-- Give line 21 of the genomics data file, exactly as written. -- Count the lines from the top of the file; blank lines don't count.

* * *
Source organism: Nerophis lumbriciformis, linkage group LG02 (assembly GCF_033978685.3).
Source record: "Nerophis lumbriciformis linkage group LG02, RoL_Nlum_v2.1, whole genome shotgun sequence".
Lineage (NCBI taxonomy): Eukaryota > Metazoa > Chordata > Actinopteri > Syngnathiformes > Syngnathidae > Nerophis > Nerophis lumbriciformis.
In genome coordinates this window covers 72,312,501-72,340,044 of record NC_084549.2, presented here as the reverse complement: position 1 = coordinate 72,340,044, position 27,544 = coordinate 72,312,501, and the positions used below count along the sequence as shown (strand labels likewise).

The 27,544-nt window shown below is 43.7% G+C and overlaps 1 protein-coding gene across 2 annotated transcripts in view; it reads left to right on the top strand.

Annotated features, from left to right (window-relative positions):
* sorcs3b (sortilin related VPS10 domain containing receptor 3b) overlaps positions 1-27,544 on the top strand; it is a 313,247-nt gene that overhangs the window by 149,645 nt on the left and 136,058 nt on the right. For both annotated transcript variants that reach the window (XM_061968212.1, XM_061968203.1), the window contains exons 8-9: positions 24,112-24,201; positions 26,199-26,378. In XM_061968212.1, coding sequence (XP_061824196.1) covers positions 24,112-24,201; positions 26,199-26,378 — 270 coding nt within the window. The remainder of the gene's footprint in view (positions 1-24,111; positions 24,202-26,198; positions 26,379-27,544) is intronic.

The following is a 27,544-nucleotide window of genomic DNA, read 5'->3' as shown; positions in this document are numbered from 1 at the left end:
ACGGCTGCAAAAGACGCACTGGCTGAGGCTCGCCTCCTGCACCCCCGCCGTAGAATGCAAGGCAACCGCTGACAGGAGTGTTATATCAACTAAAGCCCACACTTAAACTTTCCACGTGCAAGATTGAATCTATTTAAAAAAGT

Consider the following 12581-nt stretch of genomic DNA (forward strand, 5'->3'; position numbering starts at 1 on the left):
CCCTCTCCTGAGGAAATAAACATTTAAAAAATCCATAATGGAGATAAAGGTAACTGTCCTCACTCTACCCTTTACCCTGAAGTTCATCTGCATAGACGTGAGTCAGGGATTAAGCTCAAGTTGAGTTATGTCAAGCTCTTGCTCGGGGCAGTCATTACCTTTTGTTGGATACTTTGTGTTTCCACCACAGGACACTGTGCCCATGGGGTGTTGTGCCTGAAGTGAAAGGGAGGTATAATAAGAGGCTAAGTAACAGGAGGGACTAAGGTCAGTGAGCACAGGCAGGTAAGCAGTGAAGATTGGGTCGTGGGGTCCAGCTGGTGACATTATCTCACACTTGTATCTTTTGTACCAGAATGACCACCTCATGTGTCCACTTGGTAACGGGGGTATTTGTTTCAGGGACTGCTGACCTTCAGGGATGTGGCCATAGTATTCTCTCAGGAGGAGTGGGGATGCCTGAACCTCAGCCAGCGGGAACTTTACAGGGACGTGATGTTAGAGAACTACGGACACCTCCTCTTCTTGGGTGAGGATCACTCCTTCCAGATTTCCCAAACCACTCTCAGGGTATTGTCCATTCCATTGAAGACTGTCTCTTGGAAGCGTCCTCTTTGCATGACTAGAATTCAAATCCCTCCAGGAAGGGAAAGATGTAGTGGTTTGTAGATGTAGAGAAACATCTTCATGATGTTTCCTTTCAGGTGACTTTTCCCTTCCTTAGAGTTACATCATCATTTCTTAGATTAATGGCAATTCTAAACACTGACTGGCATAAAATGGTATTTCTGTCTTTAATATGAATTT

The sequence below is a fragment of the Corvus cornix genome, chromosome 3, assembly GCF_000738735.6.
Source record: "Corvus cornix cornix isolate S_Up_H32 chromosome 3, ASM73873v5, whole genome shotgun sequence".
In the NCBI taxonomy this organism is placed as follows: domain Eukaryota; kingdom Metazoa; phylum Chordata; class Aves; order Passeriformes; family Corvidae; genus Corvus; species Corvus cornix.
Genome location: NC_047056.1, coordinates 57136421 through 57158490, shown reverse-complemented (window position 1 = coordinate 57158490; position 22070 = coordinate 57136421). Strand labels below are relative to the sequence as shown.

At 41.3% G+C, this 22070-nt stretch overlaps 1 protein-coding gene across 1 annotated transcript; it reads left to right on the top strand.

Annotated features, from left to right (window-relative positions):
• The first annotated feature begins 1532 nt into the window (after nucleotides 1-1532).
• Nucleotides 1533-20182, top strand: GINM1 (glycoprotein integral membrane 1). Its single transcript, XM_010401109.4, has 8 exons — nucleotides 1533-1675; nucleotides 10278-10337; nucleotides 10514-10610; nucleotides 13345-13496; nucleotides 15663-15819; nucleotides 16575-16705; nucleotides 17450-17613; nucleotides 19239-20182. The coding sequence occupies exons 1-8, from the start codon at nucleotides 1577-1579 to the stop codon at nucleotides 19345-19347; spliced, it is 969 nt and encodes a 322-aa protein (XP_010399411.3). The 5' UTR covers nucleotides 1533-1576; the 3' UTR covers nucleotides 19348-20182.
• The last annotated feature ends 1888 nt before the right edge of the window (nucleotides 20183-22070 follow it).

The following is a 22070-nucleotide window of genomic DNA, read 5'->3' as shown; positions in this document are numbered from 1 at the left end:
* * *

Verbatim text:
The following is a 22070-nucleotide window of genomic DNA, read 5'->3' as shown; positions in this document are numbered from 1 at the left end: